Adapting the Text
Language Arts, History, Performing Arts
Small Group, Critical Analysis, Writing, Oral Presentation
Eulogies are powerful, and should be taken seriously, even though they may contain some elements of humor. This exercise can provide students with empathy, sympathy, and a greater understanding, during any point of the novel, of the characters and situations surrounding death.
Spend about 1 class period to introduce the concept of the eulogy and the students’ writing of a brief one. The next day, a half period can be devoted to the groups reading their eulogies for the class.
After explaining what a eulogy is, students can break up into small groups and write a brief one. If, for example, students have finished only “The Gift,” each group may write about the same topic. Each group’s eulogy, invariably, will end up being different. This can be done in the form of a poem, a rap, or whatever students wish. After completion, they will perform their eulogies for the class.
Please remind students, while they are to have fun with this activity, to be sure to maintain a proper respect for the novel. Consider providing the Eulogies Graphic Organizer for students to use in preparing. For The Red Pony, eulogies can be performed for:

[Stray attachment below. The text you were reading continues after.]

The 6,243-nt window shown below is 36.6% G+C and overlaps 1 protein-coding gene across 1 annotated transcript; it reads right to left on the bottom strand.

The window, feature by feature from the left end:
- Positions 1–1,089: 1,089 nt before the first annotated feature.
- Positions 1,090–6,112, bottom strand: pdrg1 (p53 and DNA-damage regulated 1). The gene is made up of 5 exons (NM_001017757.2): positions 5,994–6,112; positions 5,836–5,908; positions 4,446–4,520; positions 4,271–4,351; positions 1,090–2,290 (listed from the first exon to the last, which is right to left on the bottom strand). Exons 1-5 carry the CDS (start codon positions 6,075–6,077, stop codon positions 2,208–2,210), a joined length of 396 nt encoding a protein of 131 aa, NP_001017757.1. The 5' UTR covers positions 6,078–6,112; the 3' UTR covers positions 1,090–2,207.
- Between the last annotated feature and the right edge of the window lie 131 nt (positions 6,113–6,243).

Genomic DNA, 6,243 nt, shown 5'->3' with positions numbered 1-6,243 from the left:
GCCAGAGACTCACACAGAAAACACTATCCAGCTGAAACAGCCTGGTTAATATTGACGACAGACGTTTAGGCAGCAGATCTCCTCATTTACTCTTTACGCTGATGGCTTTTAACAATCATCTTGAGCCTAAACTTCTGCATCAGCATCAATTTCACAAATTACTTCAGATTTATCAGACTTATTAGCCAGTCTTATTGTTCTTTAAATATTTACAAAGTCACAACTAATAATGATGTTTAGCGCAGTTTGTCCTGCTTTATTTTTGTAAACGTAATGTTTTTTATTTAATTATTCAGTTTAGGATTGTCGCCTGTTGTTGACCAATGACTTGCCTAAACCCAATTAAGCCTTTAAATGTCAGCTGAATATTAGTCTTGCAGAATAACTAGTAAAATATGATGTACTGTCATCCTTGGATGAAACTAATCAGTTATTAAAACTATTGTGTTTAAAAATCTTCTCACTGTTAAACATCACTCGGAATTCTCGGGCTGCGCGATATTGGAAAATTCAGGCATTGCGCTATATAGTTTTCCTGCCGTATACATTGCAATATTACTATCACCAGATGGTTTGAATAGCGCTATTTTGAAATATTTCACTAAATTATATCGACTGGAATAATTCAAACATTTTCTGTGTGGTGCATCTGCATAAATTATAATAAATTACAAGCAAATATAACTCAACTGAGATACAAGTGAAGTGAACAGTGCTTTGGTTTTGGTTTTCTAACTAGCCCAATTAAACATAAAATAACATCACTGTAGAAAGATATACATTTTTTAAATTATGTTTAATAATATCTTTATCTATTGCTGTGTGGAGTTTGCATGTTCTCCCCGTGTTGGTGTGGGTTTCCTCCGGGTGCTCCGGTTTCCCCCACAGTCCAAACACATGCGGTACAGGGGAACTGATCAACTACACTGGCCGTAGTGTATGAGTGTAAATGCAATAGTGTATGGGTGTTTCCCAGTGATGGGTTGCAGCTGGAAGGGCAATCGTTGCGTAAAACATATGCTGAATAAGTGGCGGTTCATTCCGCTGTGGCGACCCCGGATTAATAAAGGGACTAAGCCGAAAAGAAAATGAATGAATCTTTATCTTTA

During the activity, teachers should ensure that students are on task, are being respectful to the novel, and to offer suggestions. Grading the assignment is optional.
Passport to Literacy is a cross-curricular project that examines life on a farm in the 1930s and today.
Apply research skills to examine the Tiflin ranch scientifically and create plans to “upgrade” the ranch to a more modern, more “green” business.
Students choose a character from The Red Pony whom to write. All students will receive a letter in return from another character in the novel.
Students can graphically “speak” about The Red Pony by creating brochures, posters, and other illustrations about the novel.